FOR IMMEDIATE RELEASE
CIV TUESDAY, JANUARY 23, 2001
(202) 514-2007 WWW.USDOJ.GOV
TDD (202) 514-1888
BAYER TO PAY $14 MILLION TO SETTLE CLAIMS FOR CAUSING PROVIDERS
TO SUBMIT FRAUDULENT CLAIMS TO 45 STATE MEDICAID PROGRAMS
WASHINGTON, D.C.- Bayer Corporation has agreed to pay a total of $14 million to the
United States and 45 states to settle allegations under the federal False Claims Act that the company caused physicians and other health care providers to submit fraudulently inflated reimbursement claims to the state and federally funded Medicaid program, the Justice Department announced today. Bayer reached the agreement with the Justice Department, the United States Attorney's Office for the Southern District of Florida in Miami, the Office of Inspector General for the Department of Health and Human Services, and a team of state negotiators from Maine, Nevada, New York and Washington representing the National Association of Medicaid Fraud Control Units.
The government's investigation of the allegations, contained in a qui tam or whistleblower lawsuit, in which the government plans to intervene against Bayer, revealed that the pharmaceutical company beginning in the early 1990's falsely inflated the reported drug prices . referred to by the industry as the Average Wholesale Price (AWP), the Direct Price and the Wholesale Acquisition Cost . used by state governments to set reimbursement rates for the Medicaid program. By setting an extremely high AWP and, subsequently, selling the product to doctors at a dramatic discount, Bayer induced physicians to purchase its products rather than those of competitors by enabling doctors to profit from reimbursement paid to them by the government.
The Bayer AWPs, at issue in the investigation, involved several of Bayer's biologic products such as Kogenate, Koate-HP, and Gamimmune, which are widely used in treating hemophilia and immune deficiency diseases.
The investigation further revealed that the practice in which Bayer selectively engaged, commonly referred to by drug manufacturers as "marketing the spread," also has the effect of discouraging market competition from manufacturers that do not inflate AWPs as a way of inducing doctors to purchase their products.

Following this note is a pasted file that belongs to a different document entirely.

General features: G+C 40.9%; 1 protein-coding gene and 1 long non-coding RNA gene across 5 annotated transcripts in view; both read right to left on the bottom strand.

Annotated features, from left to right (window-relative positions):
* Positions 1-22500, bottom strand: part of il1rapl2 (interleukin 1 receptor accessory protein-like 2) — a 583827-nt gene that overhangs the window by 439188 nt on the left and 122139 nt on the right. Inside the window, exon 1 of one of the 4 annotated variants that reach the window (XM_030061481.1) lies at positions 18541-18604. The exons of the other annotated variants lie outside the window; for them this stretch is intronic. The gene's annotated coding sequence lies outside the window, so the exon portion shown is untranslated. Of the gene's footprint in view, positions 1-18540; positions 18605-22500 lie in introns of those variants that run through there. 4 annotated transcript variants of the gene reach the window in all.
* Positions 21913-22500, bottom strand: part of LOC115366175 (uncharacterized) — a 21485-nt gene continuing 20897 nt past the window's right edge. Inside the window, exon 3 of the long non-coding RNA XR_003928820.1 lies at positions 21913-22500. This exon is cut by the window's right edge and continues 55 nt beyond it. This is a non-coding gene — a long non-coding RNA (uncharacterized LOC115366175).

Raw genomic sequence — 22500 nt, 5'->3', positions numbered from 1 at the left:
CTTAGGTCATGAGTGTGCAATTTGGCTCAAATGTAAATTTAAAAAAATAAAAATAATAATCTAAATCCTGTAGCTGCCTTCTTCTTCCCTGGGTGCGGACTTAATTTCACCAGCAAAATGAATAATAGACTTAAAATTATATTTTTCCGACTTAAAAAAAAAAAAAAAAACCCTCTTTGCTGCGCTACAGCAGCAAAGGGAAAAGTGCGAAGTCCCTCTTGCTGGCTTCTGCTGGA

In addition to the monetary settlement, Bayer has reached a five year agreement with the Department of Health and Human Services' Office of Inspector General that the company's conduct will be monitored by the government under a corporate integrity agreement. Under the compliance agreement, Bayer will provide the state and federal governments with the average selling prices of its drugs in order to facilitate the government's setting of fair reimbursement rates for the company's products and, potentially, the products of any competitors attempting to take advantage of Bayer's cooperation.
The parties also are settling allegations that Bayer knowingly underpaid the Medicaid program for rebates owed by it to the states. The Medicaid Rebate program requires drug companies to pay quarterly rebates to states in a way intended to account for discounts given by them to customers. Bayer was required to report to the Health Care Financing Administration the best price it offered to any commercial, for-profit customer and pay a quarterly rebate based, in part, upon that best price. Bayer understated the extent of the discounts given to certain customers thereby allowing the company to underpay the rebates its owed.
Ven-A-Care of the Florida Keys Inc., the qui tam relator or whistleblower which filed the suit on behalf of the United States, will receive 20 percent of the federal government's share of the recovery. Bayer's headquarters are located in Leverkusen, Germany.